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Wednesday, January 5, 2011

Review: Joy’s Teaspoon All That Jazz-mine Tea

© 2011 A.C. Cargill photos and text – All rights reserved.
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The Subject:  All That Jazz-mine
Company:Joy’s Teaspoon. [More info]

Flavored Tea Rating:

About the new rating designation.

Flavorings work with tea?  Yes
Tea can be tasted? No
Flavor blend balanced? No

Water temperature:176-194° F (we did 180˚ F)
Steeping time:2-3 mins. (we did 2.5 mins.)
Tea type:White
Additions:Jasmine blossoms (buds, actually)
Aroma, dry leaves:  Mild jasmine

1st Infusion:
Aroma, plain —Jasmine
Taste, plain —Balance of Jasmine and green tea at first
Color, plain —Dark golden
2nd Infusion:
Aroma, plain —  Jasmine
Taste, plain —Balance of Jasmine and green tea at first
Color, plain —Golden, slightly cloudy

The green tea used as the basis for this blend is not specified and, considering that its flavor is almost totally subdued by the jasmine, that’s fine with me. Most people who drink jasmine green tea seem to do so for the jasmine, not the tea, flavor.

The company Website says that Jasmine blossoms were used. To me that means fully formed and opened flowers. This contained Jasmine pieces that looked more like buds, not green, but not opened, as you can see here:

Steeping tip: Don’t include the Jasmine buds in with the tea when you steep. That way you will get a liquid that isn’t overly flavored.

Many Jasmine teas are made by spreading out layers of fresh-picked tea leaves, then Jasmine petals/blossoms over them, and then another layer of tea leaves. These are left to wither (go limp, with some of the moisture leaving the leaves). The leaves absorb the aroma and flavor of the Jasmine. This version is different.

The company Website doesn’t say, but I suspect that this tea is one where the Jasmine was added after the tea leaves had been fully processed. It certainly looks and tastes like that. This would account for the difference in taste and aroma of this Jasmine green tea as compared to others hubby and I have tried. The best way to explain it is to compare blueberry muffins to plain muffins that you top with blueberry preserves. In the former, the blueberry taste is more subtle and evenly spread throughout the muffin. In the latter, you get a big taste of blueberry up front in each bite and then a gob of muffin taste. I found myself getting clobbered with the Jasmine aroma and then the flavor, with the green tea flavor trailing them. Also, as with the muffins, as the tea cooled, the Jasmine flavor became more dominant until it was overwhelming.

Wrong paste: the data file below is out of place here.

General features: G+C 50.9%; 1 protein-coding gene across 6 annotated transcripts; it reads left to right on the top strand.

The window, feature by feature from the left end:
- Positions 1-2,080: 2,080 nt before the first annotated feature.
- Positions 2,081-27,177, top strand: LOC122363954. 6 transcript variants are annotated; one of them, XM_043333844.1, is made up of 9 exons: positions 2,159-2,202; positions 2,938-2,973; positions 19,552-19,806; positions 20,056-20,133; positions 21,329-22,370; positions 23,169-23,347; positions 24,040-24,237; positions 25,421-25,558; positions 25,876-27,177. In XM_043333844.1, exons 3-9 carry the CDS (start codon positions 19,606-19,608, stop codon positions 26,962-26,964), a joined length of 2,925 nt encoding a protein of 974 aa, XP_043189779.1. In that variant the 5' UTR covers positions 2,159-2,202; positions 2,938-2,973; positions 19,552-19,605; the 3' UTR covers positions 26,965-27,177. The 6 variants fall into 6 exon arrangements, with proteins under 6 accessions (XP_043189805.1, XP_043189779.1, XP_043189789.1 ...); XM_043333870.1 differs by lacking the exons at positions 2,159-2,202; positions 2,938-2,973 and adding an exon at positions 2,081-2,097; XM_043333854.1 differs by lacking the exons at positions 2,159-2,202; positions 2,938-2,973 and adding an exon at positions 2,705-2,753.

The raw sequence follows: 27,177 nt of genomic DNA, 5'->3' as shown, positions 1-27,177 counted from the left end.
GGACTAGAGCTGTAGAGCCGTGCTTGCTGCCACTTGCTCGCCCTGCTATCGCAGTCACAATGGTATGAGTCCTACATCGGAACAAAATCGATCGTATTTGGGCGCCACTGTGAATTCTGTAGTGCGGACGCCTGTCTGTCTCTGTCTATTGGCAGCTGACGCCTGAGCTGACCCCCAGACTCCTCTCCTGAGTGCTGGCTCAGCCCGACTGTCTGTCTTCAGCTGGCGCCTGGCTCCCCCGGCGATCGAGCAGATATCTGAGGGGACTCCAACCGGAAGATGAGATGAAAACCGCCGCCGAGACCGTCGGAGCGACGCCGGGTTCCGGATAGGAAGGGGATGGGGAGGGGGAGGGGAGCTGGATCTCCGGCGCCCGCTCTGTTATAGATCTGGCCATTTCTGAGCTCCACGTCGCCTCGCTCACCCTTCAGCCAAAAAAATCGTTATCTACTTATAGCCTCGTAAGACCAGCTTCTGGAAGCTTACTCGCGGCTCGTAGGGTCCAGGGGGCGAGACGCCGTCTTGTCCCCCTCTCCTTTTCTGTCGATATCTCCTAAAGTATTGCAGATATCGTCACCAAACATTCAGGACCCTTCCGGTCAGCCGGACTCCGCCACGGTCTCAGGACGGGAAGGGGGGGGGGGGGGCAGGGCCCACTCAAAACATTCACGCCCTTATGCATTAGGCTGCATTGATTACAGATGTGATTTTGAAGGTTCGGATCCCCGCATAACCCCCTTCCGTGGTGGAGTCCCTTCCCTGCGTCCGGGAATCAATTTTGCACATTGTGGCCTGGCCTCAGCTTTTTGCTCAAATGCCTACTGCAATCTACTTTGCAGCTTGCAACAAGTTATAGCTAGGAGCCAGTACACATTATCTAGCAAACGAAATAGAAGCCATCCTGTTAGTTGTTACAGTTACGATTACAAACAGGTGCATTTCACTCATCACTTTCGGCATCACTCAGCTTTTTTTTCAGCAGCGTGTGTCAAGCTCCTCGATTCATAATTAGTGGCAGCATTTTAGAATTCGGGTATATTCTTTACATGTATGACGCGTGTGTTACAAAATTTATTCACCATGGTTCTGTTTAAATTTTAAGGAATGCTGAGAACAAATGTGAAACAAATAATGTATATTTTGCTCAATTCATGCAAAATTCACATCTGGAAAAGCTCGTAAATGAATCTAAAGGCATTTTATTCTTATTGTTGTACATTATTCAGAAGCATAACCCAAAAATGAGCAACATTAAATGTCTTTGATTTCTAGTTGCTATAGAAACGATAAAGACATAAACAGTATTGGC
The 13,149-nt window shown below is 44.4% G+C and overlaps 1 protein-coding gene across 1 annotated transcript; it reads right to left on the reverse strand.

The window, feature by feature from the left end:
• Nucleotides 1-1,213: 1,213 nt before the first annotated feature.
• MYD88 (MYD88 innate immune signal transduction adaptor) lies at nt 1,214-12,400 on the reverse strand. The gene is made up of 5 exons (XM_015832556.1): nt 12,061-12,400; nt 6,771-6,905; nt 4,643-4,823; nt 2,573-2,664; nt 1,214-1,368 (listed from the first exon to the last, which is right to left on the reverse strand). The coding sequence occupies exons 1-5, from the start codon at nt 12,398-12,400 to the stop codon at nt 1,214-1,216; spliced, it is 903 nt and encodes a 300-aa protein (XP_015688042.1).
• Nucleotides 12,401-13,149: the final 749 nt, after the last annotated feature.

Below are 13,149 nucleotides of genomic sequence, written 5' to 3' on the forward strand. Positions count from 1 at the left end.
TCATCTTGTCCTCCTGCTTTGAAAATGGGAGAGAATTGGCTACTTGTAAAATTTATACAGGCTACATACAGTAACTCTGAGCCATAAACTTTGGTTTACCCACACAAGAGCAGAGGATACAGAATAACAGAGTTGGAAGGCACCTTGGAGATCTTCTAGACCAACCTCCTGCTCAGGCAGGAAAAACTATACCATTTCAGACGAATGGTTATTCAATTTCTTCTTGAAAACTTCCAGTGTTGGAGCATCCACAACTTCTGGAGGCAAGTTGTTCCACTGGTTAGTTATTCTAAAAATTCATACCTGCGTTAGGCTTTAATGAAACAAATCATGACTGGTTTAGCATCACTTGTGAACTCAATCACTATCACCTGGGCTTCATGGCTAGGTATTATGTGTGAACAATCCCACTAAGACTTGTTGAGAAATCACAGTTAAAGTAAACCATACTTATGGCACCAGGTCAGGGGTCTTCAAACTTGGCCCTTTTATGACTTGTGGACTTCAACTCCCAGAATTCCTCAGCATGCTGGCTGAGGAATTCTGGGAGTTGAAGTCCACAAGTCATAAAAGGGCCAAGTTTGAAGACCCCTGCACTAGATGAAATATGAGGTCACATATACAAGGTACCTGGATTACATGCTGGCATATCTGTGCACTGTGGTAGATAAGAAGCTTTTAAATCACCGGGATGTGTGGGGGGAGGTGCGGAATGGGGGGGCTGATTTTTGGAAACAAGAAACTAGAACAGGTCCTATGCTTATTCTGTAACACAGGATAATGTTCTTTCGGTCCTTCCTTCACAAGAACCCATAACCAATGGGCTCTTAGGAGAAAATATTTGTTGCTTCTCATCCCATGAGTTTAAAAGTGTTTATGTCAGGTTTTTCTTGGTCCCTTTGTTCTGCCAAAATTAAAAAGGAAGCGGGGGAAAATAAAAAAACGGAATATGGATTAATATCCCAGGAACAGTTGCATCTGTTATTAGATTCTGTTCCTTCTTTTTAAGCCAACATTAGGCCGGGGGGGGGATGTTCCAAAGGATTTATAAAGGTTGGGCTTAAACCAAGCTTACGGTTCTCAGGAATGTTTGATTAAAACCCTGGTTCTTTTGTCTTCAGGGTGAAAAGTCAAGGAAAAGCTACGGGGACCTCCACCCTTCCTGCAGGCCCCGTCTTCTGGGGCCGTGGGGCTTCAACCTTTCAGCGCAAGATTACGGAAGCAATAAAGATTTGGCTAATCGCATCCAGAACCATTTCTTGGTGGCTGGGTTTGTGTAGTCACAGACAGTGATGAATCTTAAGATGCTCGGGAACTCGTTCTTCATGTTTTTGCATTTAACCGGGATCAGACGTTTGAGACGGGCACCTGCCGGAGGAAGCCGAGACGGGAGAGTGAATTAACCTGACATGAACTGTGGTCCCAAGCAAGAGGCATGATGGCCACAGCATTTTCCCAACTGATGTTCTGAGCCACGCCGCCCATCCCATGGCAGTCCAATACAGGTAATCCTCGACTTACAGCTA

A tip with this tea, therefore, is to drink it hot. The Jasmine is less overpowering and more blended with the green tea flavor.

Storage tip: If you plan to have this tea around awhile, be aware that Jasmine is one of those scents that tends to leech out of even supposedly airtight containers. One thing that could help is to use a piece of plastic wrap pushed down inside the tin (or whatever) over the tea, and put the lid back on. It will help a bit.

By the way, there is a trend among tea companies to give their teas, especially blends that they’ve devised themselves, cute names. As a writer and tea aficionado, I tend to be amused, impressed, and generally delighted by many of them. This is one, especially since the movie All That Jazz is one I have enjoyed watching dozens of times. Punning around with the Jasmine and making it “Jazz-mine” is quite delectable.

One last item: Hubby had some of the tea that was left over from the tasting along with a bowl of vanilla ice cream. The tea had cooled a bit but wasn’t cold. He said the taste pairing was really great. Kudos to Joy’s Teaspoon on that!

Disclaimer: This tea was provided by the company named. However, the rating of the tea and any opinions concerning it are always strictly objective.


  1. Is there anything that vanilla ice cream does not improve? Also, I know that I do not like to gulp tea back but I also find that keeping it hot is so important to flavor. I use a covered cup so that between sips I can keep the heat in.


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